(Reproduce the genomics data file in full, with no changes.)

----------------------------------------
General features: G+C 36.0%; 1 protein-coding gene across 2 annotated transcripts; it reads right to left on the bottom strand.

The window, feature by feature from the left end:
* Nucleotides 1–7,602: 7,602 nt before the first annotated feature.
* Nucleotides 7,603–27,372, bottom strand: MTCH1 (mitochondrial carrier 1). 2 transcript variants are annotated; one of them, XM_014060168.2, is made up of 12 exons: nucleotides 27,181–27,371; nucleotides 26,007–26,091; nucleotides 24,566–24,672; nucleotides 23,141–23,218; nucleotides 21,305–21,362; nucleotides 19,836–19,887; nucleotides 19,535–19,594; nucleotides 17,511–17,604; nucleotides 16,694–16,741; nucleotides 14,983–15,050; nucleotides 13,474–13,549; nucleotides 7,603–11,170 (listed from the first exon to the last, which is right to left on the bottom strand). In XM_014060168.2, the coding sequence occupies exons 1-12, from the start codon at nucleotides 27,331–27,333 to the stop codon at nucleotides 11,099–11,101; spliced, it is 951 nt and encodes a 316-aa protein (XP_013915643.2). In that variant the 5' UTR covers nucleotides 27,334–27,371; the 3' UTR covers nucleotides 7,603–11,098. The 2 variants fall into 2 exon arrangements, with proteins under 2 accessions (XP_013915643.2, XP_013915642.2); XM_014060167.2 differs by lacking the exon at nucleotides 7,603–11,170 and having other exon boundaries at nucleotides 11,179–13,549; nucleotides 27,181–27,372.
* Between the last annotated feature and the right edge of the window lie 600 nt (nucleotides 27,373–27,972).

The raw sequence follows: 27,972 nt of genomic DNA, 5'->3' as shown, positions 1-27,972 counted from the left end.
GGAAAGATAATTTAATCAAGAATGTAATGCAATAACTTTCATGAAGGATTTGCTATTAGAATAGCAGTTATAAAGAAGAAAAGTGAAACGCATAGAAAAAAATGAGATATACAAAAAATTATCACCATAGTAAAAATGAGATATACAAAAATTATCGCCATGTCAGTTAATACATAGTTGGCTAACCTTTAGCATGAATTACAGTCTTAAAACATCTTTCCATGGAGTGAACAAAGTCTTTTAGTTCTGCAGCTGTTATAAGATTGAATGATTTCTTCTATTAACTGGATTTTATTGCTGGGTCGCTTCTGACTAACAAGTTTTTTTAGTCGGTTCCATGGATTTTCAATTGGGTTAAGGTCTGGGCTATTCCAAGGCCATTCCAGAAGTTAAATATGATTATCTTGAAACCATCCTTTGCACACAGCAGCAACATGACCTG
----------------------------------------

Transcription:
General features: G+C 36.0%; 1 protein-coding gene across 2 annotated transcripts; it reads right to left on the bottom strand.

The window, feature by feature from the left end:
* Nucleotides 1–7,602: 7,602 nt before the first annotated feature.
* Nucleotides 7,603–27,372, bottom strand: MTCH1 (mitochondrial carrier 1). 2 transcript variants are annotated; one of them, XM_014060168.2, is made up of 12 exons: nucleotides 27,181–27,371; nucleotides 26,007–26,091; nucleotides 24,566–24,672; nucleotides 23,141–23,218; nucleotides 21,305–21,362; nucleotides 19,836–19,887; nucleotides 19,535–19,594; nucleotides 17,511–17,604; nucleotides 16,694–16,741; nucleotides 14,983–15,050; nucleotides 13,474–13,549; nucleotides 7,603–11,170 (listed from the first exon to the last, which is right to left on the bottom strand). In XM_014060168.2, the coding sequence occupies exons 1-12, from the start codon at nucleotides 27,331–27,333 to the stop codon at nucleotides 11,099–11,101; spliced, it is 951 nt and encodes a 316-aa protein (XP_013915643.2). In that variant the 5' UTR covers nucleotides 27,334–27,371; the 3' UTR covers nucleotides 7,603–11,098. The 2 variants fall into 2 exon arrangements, with proteins under 2 accessions (XP_013915643.2, XP_013915642.2); XM_014060167.2 differs by lacking the exon at nucleotides 7,603–11,170 and having other exon boundaries at nucleotides 11,179–13,549; nucleotides 27,181–27,372.
* Between the last annotated feature and the right edge of the window lie 600 nt (nucleotides 27,373–27,972).

The raw sequence follows: 27,972 nt of genomic DNA, 5'->3' as shown, positions 1-27,972 counted from the left end.
GGAAAGATAATTTAATCAAGAATGTAATGCAATAACTTTCATGAAGGATTTGCTATTAGAATAGCAGTTATAAAGAAGAAAAGTGAAACGCATAGAAAAAAATGAGATATACAAAAAATTATCACCATAGTAAAAATGAGATATACAAAAATTATCGCCATGTCAGTTAATACATAGTTGGCTAACCTTTAGCATGAATTACAGTCTTAAAACATCTTTCCATGGAGTGAACAAAGTCTTTTAGTTCTGCAGCTGTTATAAGATTGAATGATTTCTTCTATTAACTGGATTTTATTGCTGGGTCGCTTCTGACTAACAAGTTTTTTTAGTCGGTTCCATGGATTTTCAATTGGGTTAAGGTCTGGGCTATTCCAAGGCCATTCCAGAAGTTAAATATGATTATCTTGAAACCATCCTTTGCACACAGCAGCAACATGACCTG